• Pilot Studies: Non-probability sampling is also used in pilot studies, which are small-scale studies conducted to evaluate the feasibility and potential outcomes of a larger study. Pilot studies often use a convenience sample or purposive sampling to identify potential issues or areas of improvement before conducting the larger study.
• Qualitative Research: Non-probability sampling is commonly used in qualitative research where the focus is on gaining an in-depth understanding of a particular phenomenon or context. Qualitative research often uses purposive sampling to identify participants who have the knowledge or experience needed to provide rich and detailed insights.
• Rare Populations: Non-probability sampling is used in studies of rare populations, where it may be difficult to obtain a large enough sample using a random sampling method. Snowball sampling is often used in studies of rare populations to identify potential participants through referrals from existing participants.
• Convenience Sampling: Non-probability sampling is also used in studies where the sample size is not a critical factor, and the focus is on convenience and efficiency. Convenience sampling is often used in market research, opinion polls, and customer satisfaction surveys.
• Ethnographic Research: Non-probability sampling is commonly used in ethnographic research, which involves studying the social and cultural practices of a particular group or community. Ethnographic research often uses purposive sampling to identify participants who can provide insights into the cultural practices and beliefs of the group being studied.
• Case Studies: Non-probability sampling is often used in case studies, which involve in-depth analysis of a single individual, organization, or event. Case studies often use purposive sampling to select the individual or organization that is most relevant to the study.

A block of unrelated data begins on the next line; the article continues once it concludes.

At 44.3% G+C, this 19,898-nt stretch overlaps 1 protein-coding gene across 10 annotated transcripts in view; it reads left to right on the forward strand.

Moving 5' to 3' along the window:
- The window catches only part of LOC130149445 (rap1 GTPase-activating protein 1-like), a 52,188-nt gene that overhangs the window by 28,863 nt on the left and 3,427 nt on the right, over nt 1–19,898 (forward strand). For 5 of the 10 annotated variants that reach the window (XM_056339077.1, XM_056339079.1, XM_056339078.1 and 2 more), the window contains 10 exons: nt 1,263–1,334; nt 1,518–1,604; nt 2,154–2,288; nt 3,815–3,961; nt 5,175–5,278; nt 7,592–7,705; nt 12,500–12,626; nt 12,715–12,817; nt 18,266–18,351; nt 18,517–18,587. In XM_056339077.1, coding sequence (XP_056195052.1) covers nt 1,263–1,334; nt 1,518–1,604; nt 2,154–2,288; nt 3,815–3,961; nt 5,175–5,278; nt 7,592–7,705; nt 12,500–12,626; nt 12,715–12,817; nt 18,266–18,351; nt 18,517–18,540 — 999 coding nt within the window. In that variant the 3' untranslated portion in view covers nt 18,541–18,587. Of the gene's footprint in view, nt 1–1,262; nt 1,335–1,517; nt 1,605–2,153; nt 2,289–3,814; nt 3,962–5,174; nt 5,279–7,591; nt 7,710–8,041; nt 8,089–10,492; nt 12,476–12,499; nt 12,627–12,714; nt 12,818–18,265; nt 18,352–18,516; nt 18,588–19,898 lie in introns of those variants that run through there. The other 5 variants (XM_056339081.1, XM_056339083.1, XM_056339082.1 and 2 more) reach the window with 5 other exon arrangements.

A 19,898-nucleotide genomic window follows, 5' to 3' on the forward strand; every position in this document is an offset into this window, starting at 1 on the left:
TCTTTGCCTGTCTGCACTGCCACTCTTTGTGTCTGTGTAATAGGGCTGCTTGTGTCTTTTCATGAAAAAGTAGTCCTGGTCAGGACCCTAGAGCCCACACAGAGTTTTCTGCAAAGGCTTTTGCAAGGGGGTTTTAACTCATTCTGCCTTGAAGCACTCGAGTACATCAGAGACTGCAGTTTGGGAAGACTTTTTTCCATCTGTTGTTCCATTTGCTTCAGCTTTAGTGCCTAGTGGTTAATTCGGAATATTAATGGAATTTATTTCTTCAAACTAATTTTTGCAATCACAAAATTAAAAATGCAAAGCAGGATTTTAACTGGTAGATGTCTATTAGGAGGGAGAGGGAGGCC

• Action Research: Non-probability sampling is also used in action research, which involves developing solutions to practical problems in real-world settings. Action research often uses purposive sampling to identify participants who can provide input and feedback on the proposed solutions.
• Behavioral Research: Non-probability sampling is used in behavioral research where the focus is on understanding human behavior, attitudes, and beliefs. Behavioral research often uses purposive sampling to identify participants who can provide insights into the behavior being studied.
• Historical Research: Non-probability sampling is used in historical research, which involves studying events and phenomena that occurred in the past. Historical research often uses purposive sampling to identify participants who have knowledge or experience relevant to the historical event or phenomenon being studied.